11 Things Every Traveler Needs to Know Before Going to Oaxaca

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Colonial Streets in Oaxaca

Colonial Streets in Oaxaca

While the sun, sea, and sand of Riviera Maya attract the majority of U.S. visitors, the food, colorful towns, culture, and Pacific coast of Oaxaca draw travelers looking for a more off-the-beaten-path adventure in Mexico. But how exactly does one prepare for a trip to the southern Mexican state? Starting with how to pronounce its name, here are 11 things every traveler needs to know before visiting Oaxaca.

1. It’s not pronounced ‘Oh-axe-ah-cah.’

The first thing every traveler to Oaxaca needs to know is how to pronounce its name. In Mexico, it’s said with an airy, flowing flourish, pronounced ‘Wah-hah-kah.’  

2. The weather in Oaxaca is great all year round.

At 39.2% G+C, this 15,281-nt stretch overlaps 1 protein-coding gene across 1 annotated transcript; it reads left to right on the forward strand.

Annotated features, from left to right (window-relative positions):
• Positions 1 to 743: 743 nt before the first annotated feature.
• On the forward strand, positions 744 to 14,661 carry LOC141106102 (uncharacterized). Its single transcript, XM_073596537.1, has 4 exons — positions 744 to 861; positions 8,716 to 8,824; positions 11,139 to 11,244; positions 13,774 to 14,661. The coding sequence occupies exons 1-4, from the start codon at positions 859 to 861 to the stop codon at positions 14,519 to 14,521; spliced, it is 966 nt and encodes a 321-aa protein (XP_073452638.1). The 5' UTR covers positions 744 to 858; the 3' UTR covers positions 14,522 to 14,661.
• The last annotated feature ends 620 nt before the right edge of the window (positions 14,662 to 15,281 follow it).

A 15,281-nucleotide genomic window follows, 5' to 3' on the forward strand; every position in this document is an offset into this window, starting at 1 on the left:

Coast of Oaxaca Near Puerto Escondido/Oyster

Beach in Oaxaca

As you would expect, summers are hot in Oaxaca, but it’s a pleasant, dry heat. Pack a large hat (or buy one at one of the many markets you’ll find on weekends in most towns) and plenty of sunscreen. While winter mornings and evenings can get chilly, the climate is warm all year round, so off-peak visits (January to March) don’t necessarily mean you’ll find worse weather and fewer tourists. 

3. Annual protests do occur.

Tourists are generally unaffected by the various protests in Oaxaca, but it’s good to be aware of these potential actions on the streets. The annual summer strike by the teachers’ union (in demand of better working conditions) is the most famous protest, having returned every year for over a decade. This shouldn’t turn you away from visiting, but if you want to avoid the peaceful occupation, skip a summer trip.  

4. It’s the birthplace of mezcal.

Mezcalarias in Oaxaca

Mezcalarias in Oaxaca

Oaxaca is the birthplace of Mexico’s second-most famous drink, mezcal, and visitors go wild for the smoky, potent liquor. Both guided and self-guided tours are available throughout the state, with stops at various distilleries. Even if you’re not a huge mezcal fan, learning about the processes behind the small-batch production makes for a great day trip.